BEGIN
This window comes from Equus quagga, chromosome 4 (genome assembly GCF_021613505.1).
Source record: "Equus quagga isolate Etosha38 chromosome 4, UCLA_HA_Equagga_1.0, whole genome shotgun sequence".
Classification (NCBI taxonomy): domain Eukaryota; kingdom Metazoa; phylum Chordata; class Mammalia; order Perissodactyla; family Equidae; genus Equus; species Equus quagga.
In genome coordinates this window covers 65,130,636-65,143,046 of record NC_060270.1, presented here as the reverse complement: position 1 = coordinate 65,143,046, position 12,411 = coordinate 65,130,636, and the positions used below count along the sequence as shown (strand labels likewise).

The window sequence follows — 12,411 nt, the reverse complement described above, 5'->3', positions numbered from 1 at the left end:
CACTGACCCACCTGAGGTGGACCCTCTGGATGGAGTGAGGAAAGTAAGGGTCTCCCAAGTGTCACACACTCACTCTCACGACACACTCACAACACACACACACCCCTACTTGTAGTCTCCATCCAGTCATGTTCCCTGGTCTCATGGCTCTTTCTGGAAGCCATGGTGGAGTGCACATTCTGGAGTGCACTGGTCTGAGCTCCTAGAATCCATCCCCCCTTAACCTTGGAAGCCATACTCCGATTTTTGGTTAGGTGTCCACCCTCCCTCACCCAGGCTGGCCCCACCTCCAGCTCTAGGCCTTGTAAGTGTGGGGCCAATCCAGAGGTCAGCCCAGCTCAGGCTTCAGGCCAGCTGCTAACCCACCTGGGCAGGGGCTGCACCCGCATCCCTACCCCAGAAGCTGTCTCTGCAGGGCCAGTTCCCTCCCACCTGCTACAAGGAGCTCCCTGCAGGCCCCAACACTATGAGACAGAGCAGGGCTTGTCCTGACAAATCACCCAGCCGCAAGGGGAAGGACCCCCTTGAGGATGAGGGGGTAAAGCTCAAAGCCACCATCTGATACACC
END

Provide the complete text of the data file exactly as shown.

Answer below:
This window comes from Equus quagga, chromosome 4 (genome assembly GCF_021613505.1).
Source record: "Equus quagga isolate Etosha38 chromosome 4, UCLA_HA_Equagga_1.0, whole genome shotgun sequence".
Classification (NCBI taxonomy): domain Eukaryota; kingdom Metazoa; phylum Chordata; class Mammalia; order Perissodactyla; family Equidae; genus Equus; species Equus quagga.
In genome coordinates this window covers 65,130,636-65,143,046 of record NC_060270.1, presented here as the reverse complement: position 1 = coordinate 65,143,046, position 12,411 = coordinate 65,130,636, and the positions used below count along the sequence as shown (strand labels likewise).

The window sequence follows — 12,411 nt, the reverse complement described above, 5'->3', positions numbered from 1 at the left end:
CACTGACCCACCTGAGGTGGACCCTCTGGATGGAGTGAGGAAAGTAAGGGTCTCCCAAGTGTCACACACTCACTCTCACGACACACTCACAACACACACACACCCCTACTTGTAGTCTCCATCCAGTCATGTTCCCTGGTCTCATGGCTCTTTCTGGAAGCCATGGTGGAGTGCACATTCTGGAGTGCACTGGTCTGAGCTCCTAGAATCCATCCCCCCTTAACCTTGGAAGCCATACTCCGATTTTTGGTTAGGTGTCCACCCTCCCTCACCCAGGCTGGCCCCACCTCCAGCTCTAGGCCTTGTAAGTGTGGGGCCAATCCAGAGGTCAGCCCAGCTCAGGCTTCAGGCCAGCTGCTAACCCACCTGGGCAGGGGCTGCACCCGCATCCCTACCCCAGAAGCTGTCTCTGCAGGGCCAGTTCCCTCCCACCTGCTACAAGGAGCTCCCTGCAGGCCCCAACACTATGAGACAGAGCAGGGCTTGTCCTGACAAATCACCCAGCCGCAAGGGGAAGGACCCCCTTGAGGATGAGGGGGTAAAGCTCAAAGCCACCATCTGATACACC